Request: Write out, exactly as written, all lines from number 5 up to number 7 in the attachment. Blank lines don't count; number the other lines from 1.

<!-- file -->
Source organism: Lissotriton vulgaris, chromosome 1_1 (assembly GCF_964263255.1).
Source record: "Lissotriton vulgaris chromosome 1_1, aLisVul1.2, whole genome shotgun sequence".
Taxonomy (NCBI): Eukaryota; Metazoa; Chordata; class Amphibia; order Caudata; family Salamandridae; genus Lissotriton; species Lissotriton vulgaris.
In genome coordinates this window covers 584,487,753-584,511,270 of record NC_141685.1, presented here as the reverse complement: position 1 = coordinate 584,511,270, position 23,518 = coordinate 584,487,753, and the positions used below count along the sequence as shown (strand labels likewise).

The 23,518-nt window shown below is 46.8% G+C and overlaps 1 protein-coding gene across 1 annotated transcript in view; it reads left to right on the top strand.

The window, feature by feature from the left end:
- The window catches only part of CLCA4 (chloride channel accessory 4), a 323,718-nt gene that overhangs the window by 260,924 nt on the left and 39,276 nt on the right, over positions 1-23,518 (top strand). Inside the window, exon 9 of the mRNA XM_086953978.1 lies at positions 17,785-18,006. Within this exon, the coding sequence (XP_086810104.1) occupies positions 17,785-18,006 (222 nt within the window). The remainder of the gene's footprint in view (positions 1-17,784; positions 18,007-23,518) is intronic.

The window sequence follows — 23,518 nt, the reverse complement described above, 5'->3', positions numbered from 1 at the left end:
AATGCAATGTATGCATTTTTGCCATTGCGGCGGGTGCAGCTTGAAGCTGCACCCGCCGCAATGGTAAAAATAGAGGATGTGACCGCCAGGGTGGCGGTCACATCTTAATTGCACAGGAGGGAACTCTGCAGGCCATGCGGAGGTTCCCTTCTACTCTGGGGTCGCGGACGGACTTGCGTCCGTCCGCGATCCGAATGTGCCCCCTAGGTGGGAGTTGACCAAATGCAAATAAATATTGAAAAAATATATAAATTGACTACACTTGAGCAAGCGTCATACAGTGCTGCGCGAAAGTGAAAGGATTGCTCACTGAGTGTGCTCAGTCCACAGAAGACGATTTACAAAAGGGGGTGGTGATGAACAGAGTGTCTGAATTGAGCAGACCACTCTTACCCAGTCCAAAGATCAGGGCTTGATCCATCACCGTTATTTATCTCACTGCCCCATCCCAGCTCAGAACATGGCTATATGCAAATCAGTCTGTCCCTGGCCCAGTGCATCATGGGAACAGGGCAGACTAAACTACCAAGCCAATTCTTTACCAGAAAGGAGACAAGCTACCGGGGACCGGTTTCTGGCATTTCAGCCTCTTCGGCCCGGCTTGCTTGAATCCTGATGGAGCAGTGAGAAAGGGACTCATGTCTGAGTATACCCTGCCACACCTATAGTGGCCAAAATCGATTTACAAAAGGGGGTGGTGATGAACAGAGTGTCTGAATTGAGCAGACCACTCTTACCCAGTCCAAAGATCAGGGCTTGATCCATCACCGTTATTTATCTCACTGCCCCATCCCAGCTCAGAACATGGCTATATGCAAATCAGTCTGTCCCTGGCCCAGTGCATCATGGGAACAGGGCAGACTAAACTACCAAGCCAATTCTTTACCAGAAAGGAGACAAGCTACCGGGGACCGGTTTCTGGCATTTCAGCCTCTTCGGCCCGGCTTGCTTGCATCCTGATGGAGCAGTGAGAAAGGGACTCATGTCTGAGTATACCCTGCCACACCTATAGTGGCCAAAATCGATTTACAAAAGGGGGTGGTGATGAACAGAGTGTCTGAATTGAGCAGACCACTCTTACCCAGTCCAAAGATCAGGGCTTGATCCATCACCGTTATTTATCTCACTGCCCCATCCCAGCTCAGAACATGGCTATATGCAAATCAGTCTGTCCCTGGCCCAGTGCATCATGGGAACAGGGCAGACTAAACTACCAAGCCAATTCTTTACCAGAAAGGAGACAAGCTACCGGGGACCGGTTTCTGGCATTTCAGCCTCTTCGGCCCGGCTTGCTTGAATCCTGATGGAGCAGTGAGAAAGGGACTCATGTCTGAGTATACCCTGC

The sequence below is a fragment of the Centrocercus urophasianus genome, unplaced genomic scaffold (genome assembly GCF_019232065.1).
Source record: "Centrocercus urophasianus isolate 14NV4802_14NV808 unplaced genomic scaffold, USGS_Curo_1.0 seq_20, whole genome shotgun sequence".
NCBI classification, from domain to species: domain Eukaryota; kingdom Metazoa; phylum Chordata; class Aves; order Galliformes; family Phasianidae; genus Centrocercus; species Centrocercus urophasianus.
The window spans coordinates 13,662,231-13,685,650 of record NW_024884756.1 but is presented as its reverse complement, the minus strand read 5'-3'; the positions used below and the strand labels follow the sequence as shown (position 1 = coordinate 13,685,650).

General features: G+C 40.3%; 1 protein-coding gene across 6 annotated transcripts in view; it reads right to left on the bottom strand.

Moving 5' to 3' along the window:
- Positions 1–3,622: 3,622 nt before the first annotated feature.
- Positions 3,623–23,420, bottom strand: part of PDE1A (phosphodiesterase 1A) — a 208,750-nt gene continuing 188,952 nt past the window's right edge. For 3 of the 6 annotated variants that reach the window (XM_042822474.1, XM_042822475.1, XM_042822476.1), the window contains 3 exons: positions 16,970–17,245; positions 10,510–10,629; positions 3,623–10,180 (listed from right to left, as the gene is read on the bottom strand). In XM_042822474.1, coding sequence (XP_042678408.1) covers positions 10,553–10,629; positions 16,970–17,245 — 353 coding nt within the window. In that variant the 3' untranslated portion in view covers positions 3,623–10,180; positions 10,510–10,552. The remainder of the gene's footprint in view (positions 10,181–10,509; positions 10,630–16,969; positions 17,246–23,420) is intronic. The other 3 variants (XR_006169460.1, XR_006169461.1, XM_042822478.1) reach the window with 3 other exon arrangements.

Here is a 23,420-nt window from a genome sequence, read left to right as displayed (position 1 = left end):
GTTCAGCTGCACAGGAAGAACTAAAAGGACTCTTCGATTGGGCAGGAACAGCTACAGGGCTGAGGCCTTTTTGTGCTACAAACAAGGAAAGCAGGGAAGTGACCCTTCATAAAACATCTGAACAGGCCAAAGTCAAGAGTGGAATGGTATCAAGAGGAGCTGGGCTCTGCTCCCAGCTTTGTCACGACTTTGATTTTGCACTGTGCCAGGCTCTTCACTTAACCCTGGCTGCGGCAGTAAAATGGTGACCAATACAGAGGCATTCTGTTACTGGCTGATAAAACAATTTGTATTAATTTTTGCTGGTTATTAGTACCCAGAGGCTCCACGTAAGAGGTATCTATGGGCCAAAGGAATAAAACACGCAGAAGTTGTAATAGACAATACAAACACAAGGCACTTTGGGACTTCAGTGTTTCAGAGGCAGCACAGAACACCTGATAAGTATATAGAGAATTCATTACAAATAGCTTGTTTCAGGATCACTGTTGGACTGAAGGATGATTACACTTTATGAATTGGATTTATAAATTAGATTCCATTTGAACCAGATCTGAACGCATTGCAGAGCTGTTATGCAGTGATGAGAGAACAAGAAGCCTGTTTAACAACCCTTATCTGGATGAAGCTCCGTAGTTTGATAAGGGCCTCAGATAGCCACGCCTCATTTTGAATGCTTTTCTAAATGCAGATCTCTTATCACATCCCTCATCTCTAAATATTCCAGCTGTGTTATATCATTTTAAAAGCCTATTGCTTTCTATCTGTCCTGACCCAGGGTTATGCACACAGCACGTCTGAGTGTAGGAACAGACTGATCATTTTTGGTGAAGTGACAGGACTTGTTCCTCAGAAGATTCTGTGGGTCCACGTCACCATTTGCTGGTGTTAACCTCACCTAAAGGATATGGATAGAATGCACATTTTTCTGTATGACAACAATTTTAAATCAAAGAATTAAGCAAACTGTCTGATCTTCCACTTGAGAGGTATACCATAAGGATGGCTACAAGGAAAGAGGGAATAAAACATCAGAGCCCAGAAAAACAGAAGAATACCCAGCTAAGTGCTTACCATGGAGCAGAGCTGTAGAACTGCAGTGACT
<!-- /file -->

The 23,518-nt window shown below is 46.8% G+C and overlaps 1 protein-coding gene across 1 annotated transcript in view; it reads left to right on the top strand.

The window, feature by feature from the left end:
- The window catches only part of CLCA4 (chloride channel accessory 4), a 323,718-nt gene that overhangs the window by 260,924 nt on the left and 39,276 nt on the right, over positions 1-23,518 (top strand). Inside the window, exon 9 of the mRNA XM_086953978.1 lies at positions 17,785-18,006. Within this exon, the coding sequence (XP_086810104.1) occupies positions 17,785-18,006 (222 nt within the window). The remainder of the gene's footprint in view (positions 1-17,784; positions 18,007-23,518) is intronic.